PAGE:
Series: Boston Fire #1
Published by Carina Press on August 25th 2015
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Lydia Kincaid's shipping back to Boston, but she's not happy about it. She left to get away from the firefighting community—her father was a firefighter, her brother's a firefighter and, more important, her ex is a firefighter. But family is number one, and her father needs her help running the pub he bought when he retired. Soon, Lydia finds it hard to resist the familiar comfort and routine, and even harder to resist her brother's handsome friend Aidan.
Aidan Hunt is a firefighter because of the Kincaid family. He's had the hots for Lydia for years, but if ever a woman was off-limits to him, it's her. Aside from being his mentor's daughter, she's his best friend's sister. The ex-wife of a fellow firefighter. But his plan to play it cool until she leaves town again fails, and soon he and Lydia have crossed a line they can't uncross.
As Aidan and Lydia's flirtation turns into something more serious, Lydia knows she should be planning her escape. Being a firefighter's wife was the hardest thing she's ever done, and she doesn't know if she has the strength to do it again. Aidan can't imagine walking away from Boston Fire—even for Lydia. The job and the brotherhood are his life; but if he wants Lydia in it, he'll have to decide who's first in his heart.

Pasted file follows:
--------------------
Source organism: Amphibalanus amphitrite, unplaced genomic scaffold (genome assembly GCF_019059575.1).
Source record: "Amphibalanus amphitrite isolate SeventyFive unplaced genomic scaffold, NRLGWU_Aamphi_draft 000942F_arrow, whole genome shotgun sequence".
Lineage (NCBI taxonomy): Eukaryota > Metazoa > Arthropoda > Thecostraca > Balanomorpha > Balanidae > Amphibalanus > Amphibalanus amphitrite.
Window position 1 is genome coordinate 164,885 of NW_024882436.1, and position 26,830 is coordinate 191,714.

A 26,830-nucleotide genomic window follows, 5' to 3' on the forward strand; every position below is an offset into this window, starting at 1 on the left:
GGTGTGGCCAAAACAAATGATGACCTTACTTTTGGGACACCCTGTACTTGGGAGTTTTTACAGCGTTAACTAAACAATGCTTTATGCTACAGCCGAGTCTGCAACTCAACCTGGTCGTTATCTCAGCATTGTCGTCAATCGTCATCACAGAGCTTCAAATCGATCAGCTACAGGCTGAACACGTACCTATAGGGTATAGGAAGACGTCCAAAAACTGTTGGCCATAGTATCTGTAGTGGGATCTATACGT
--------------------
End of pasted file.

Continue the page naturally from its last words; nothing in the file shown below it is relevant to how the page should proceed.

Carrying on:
Lydia Kincaid’s had it with firefighters, so much so that she’d moved to New Hampshire to start a new, anonymous life, with a job she hates. Her sister’s sudden marriage crisis however, precipitates a sudden move back to the bar in Boston that she’s been around all her life and suddenly, her kid brother’s best friend Aiden isn’t quite just a friend anymore. What starts out casually turns into something much more, but it means hiding this relationship from her brother and her family as much as they can.
Heat Exchange enthralled me strangely, despite the predictable plot (and the lack of firefighting action) and the family drama that I shy away from as much as possible. Lydia was hard to like at times, but her commitment to her family and eventually, to Aiden was admirable even though I didn’t exactly think her relationship with Aiden warranted (or deserved) such extreme reactions from them. I could also appreciate the strong family bonds that Shannon Stacey was trying to portray from the cast of secondary characters – the brotherhood, the marriages, the girl friendships, etc – all of which which probably made this book a thoroughly absorbing but enjoyable one.